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Jun 08, 2022 View:

how to turn absinthe green

What is used to give absinthe that green color?


Reply:

Post-distillation maceration. Not all absinthe is green, or even colored, but traditional green absinthe uses one set of herbs for distillation and a second (different) herb load to color; most importantly, Roman wormwood. Other typical coloration herbs include various species of mint and hyssop.

GStone can speak volumes on the topic but the Wormwood Society pages he runs are a good start.


Reply:Post-distillation maceration. Not all absinthe is green, or even colored, but traditional green absinthe uses one set of herbs for distillation and a second (different) herb load to color; most importantly, Roman wormwood. Other typical coloration herbs include various species of mint and hyssop.

GStone can speak volumes on the topic but the Wormwood Society pages he runs are a good start.


Reply:

For the post distillation coloring you add Roman wormwood, Hyssop, and Lemon Balm. Add them to about half of what you collected and heat the macerate to between 50-60 degrees C, filter, and add back to the main distillate.


Reply:

What he said. It's important also to keep the proof up over 68% or so, higher is better. Chlorophyll is unstable at lower proof and degrades very quickly in light.

If all you get is yellow, you're either using the wrong herbs or stale, improperly stored ones where the chlorophyll has already degraded. What herbs are you using?

If you have good fresh (but dried) herbs that have been stored out of the light, you should get a brilliant emerald green which will slowly change into a beautiful amber color over time.


Reply:What he said. It's important also to keep the proof up over 68% or so, higher is better. Chlorophyll is unstable at lower proof and degrades very quickly in light.

If all you get is yellow, you're either using the wrong herbs or stale, improperly stored ones where the chlorophyll has already degraded. What herbs are you using?

If you have good fresh (but dried) herbs that have been stored out of the light, you should get a brilliant emerald green which will slowly change into a beautiful amber color over time.


Reply:

Out of curiosity, what flowers are used to color rouges? Neither Google nor a scan of recipes show a quick answer, and I'm utterly clueless about natural coloring agents.


Reply:

Most use hibiscus.


Reply:

Ah! That's very cool. Thank you.


Reply:

And there are others who'll tell you hibiscus should never be used to make a red absinthe.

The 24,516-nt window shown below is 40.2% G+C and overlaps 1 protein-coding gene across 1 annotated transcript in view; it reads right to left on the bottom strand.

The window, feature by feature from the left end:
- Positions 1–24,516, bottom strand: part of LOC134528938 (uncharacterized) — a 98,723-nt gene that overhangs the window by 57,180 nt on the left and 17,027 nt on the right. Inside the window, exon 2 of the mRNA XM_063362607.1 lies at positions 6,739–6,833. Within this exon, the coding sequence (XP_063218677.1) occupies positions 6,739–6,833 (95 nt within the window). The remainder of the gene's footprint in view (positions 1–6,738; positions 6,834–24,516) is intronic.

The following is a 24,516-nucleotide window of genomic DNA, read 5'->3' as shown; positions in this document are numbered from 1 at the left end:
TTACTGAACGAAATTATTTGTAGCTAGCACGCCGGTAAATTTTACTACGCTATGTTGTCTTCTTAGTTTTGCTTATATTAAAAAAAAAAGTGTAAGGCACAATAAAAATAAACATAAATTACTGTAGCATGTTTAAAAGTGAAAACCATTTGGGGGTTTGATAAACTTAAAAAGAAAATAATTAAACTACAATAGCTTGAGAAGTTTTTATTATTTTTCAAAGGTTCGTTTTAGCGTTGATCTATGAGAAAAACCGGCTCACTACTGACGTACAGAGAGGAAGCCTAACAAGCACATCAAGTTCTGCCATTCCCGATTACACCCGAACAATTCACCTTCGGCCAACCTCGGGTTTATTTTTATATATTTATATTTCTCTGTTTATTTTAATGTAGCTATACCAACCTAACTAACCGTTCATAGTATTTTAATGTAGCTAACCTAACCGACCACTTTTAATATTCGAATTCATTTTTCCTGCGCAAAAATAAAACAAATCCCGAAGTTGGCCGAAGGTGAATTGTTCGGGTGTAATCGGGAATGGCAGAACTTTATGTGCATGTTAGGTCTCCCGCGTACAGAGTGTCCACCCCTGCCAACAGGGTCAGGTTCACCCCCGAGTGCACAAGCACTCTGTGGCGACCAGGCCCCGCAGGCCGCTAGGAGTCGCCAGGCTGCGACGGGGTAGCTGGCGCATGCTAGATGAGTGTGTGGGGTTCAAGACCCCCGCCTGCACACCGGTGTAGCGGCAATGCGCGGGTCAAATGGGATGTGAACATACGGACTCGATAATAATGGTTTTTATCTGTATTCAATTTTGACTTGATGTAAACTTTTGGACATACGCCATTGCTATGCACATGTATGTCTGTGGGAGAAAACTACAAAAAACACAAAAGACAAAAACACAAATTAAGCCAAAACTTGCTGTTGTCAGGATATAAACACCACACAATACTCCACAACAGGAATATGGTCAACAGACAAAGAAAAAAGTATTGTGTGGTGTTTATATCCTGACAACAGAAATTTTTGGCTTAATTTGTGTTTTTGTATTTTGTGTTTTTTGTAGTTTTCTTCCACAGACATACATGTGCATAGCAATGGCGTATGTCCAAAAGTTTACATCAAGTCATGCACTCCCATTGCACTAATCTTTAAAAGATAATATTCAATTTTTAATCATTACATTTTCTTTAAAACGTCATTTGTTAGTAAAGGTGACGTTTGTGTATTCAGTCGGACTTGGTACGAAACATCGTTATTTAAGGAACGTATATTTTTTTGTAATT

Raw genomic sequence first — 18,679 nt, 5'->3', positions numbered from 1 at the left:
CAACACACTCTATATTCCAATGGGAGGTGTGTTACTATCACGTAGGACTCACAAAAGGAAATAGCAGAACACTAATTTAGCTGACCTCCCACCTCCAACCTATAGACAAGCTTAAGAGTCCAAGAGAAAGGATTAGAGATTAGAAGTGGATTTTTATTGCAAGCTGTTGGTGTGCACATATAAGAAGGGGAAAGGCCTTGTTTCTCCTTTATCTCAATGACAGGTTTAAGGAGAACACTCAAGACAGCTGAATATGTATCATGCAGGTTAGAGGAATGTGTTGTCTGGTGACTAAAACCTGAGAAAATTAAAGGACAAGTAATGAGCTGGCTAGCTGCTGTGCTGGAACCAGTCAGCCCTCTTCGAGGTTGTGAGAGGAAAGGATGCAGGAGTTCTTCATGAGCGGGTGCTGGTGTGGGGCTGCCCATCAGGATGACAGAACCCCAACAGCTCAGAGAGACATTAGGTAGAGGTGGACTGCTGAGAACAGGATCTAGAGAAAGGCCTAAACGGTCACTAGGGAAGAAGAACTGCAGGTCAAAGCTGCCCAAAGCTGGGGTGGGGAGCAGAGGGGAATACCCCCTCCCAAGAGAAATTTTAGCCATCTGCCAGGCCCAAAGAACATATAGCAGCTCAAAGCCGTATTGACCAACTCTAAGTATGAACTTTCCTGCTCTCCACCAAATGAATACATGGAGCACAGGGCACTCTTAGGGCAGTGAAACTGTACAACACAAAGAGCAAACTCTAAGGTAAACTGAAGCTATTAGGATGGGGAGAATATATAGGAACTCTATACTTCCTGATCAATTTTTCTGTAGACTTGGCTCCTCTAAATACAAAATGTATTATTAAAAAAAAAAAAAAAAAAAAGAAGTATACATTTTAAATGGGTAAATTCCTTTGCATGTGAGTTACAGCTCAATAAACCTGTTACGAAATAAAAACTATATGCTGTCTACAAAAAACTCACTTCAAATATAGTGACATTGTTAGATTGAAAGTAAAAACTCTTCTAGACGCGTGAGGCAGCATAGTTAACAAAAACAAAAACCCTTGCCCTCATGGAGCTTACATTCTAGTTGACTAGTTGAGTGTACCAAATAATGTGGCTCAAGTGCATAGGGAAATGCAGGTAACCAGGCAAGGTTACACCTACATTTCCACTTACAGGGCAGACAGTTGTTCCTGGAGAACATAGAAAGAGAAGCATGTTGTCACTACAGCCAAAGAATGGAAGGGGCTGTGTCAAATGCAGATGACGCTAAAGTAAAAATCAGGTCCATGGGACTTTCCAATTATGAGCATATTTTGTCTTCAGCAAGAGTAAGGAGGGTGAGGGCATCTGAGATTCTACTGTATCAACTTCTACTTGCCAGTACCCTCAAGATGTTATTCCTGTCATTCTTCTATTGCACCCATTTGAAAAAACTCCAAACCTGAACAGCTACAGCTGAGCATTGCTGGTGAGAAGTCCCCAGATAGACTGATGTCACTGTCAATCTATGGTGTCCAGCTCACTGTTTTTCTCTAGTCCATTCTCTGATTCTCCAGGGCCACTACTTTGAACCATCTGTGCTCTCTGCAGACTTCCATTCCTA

Just so you know.


Reply:

I'd seen the term "beetlejuice" mentioned; it was humorous but seemed apocryphal. Was cochineal really used?

I'm not making the stuff, I'm just overly curious about most things.


Reply:

Cochineal is/was used to color Serpis, a very unusual tasting Spanish absinthe. There's only one historically-attested rouge absinthe from pre-ban era, and all we know about it is that it existed and its name was Rosinette; and that's from an antique poster.

Hibiscus works, but just like the green, it fades with time to a yellowish orange.

this started out more green than yellow, but changed over a couple of days, but the proof was 95. I think that coupled with herbs not being fresh enough caused it.
Reply:proof was 95
Reply:Was cochineal really used?
Reply:

21 CFR 73.100 are the appropriate FDA regulations concerning use of cochineal and carmine. Interesting that they think the traditional methods of drying the insects is insufficient and that it must be pasteurized to prevent the presence of viable Salmonella. Only relevant if your dry your own bugs.

An interesting article here on The Creation of Color in 18th century Europe. Discusses the techniques of Jean-Baptiste Pont in reducing the amount of cochineal necessary to produce a color.

http://www.gutenberg-e.org/lowengard/C_Chap20.html

Sensient Technologies looks like a manufacturer for the pharmaceutical industry. Looks like they have shades of carmine in the pink to purple range and cochineal extract in the orange to magenta red range.

http://www.sensient-tech.com/pharma_sku_tablets/carmine.htm

DD Williamson has lots of food grade colorants, but not carmine or cochineal.


Reply:

Purple!

If you made a limited run of purple cochineal absinthe, I'd buy one. Pinkie swear.

I might be the only taker, but a clear purple to a lavender louche would be lovely. (And it's still traditional, kinda, in a way, if you look at it sideways).